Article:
Shadowy rebel force holds key to outcome

The Zairean insurgents are not only Tutsis, and they have support from abroad, reports Mary Braid
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The Independent Online
As the outside world reluctantly inches its way towards creating an international peace-keeping force to save a million Rwandan Hutu refugees, the rebels who have broken up their camps in eastern Zaire remain a mysterious force.

That has not stopped western governments pinning great hopes upon them. The diplomats' ideal solution would have been the rebels' speedy dispatch of the thuggish Interahamwe, the Hutu militias which incited their people to genocide against their Rwandan Tutsi countrymen in 1994, then led them into the UN refugee camps of eastern Zaire where they were remoulded into one great collective cash cow to fund attacks across the border.

But the Interahamwe is proving more of a match for the rebels than the unpaid, corrupt Zairean troops who fled at the first sign of trouble. It continues to manipulate and intimidate its people, now holding hundreds of thousands hostage near Goma, as a shield against all enemies, including, presumably, any outside force.

Diplomats are still trying to get a measure of the rebels "but we just don't know who exactly they are, how well they are equipped or where they are being funded from", said one Western diplomat dispatch to Kigali. "We're in the dark."

There are persistent rumours that an international network of expatriate Tutsis - particularly strong in Canada and the US - helped fund the successful war by Tutsis, exiled in Uganda, against the Hutu-led Rwandan government in the early 1990s.

That network is now said to be supporting Zairean Tutsis - the Banyamulenge - which the Zairean government holds responsible for the rebellion in eastern Zaire. The Banyamulenge, the Zairean government claims, are backed by Rwanda, Burundi and Uganda because they have designs on its territory.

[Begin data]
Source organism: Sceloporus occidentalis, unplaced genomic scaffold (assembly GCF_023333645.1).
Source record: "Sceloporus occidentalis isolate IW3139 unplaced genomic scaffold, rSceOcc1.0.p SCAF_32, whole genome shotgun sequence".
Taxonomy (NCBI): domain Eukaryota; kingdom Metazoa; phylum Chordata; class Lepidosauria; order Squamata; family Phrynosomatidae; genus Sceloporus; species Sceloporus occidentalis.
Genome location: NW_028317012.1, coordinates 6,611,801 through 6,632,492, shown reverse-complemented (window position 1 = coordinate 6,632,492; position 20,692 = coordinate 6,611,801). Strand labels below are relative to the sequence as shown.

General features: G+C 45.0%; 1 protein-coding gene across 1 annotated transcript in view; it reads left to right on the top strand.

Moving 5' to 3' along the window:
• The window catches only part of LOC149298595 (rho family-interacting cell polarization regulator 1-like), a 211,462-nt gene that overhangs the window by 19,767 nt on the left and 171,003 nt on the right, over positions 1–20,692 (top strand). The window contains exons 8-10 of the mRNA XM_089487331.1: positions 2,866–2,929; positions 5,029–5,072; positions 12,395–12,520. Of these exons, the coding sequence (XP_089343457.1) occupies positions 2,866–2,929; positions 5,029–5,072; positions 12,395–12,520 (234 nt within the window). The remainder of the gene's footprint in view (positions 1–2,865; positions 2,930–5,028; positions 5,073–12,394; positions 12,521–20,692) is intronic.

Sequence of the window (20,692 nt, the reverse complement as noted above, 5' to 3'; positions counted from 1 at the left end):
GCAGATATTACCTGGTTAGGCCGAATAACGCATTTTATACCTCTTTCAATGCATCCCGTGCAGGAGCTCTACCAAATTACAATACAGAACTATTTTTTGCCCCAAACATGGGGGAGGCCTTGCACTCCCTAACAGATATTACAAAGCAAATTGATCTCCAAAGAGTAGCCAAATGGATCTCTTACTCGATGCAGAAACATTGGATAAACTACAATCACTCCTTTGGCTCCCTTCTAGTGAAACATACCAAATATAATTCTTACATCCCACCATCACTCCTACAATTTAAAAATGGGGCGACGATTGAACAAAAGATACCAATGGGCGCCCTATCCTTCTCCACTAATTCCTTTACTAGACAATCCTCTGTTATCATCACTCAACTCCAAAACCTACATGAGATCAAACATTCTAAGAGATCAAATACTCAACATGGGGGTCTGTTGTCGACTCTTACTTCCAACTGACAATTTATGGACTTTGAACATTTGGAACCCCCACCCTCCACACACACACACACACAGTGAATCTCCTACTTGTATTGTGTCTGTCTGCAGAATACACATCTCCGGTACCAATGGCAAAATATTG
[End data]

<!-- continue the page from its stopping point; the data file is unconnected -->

It bases this regional conspiracy theory on long-standing connections between Laurent Desire Kabila, one of the rebel leaders, Yoweri Museveni, President of Uganda, and Paul Kagame, Rwandan Deputy President and former military commander of the army that won Uganda for Museveni.

But the Banyamulenge Tutsis, while they appear to have been the main players in the insurrection's first success in South Kivu, are not the only force. It is not even certain that they dominate what appears to be a coalition of at least four political groups linked by one factor: a hatred of President Mobutu, who has presided over the complete collapse of Zaire during a 31-year rule.

Kabila, who leads the rebels Alliance of Democratic Forces for the Liberation of Congo-Zaire, is not even a Tutsi. A Marxist and life-long successionist, he comes from the mineral-rich Shaba province and fought against Mobutu in the 1960s and in the Shaba uprisings in the 1980s.

In a giant and teetering country, which encompasses at least 250 ethnic groups, Shaba and neighbouring Kasai already operate independently of Kinsasha. Among the rebel soldiers patrolling Goma this week are many non-Tutsis from Shaba, Kasai and Haute Zaire, north of Kivu. Many speak perfect English and some even admit they picked up their language and military skills in the same place - Uganda.

Kabila denies receiving help from Rwanda or Uganda. But journalists and aid workers saw Rwandan soldiers in Goma. Refugees fleeing the conflict say guns flooded in and rebel groups seemed to swell before the insurrection began.

Rwanda has most likely taken advantage of the internal discontent in a collapsing country where money is literally worth less than the paper it is printed on. At the very least, Kagame must be delighted to see the Hutu threat removed from his doorstep, the rebels providing a buffer zone, and the international community at last forced to act. It is hard to believe that such a brilliant military strategist had nothing to do with this outcome.

Whatever the shape of the international force which eventually arrives in eastern Zaire, it seems unlikely that it can rely on the rebels to make its greatest problem - the Interahamwe - disappear. The rebels might win with time, but time is something the refugees are sadly lacking. The Interahamwe stands between aid and the dying.

The international community now faces the problem it shirked two years ago when aid agencies warned of disaster if the Hutu extremists were not separated from the refugees. It was always going to be a difficult task; but it will prove impossible if those sent to do the job are deprived of the right to use force.

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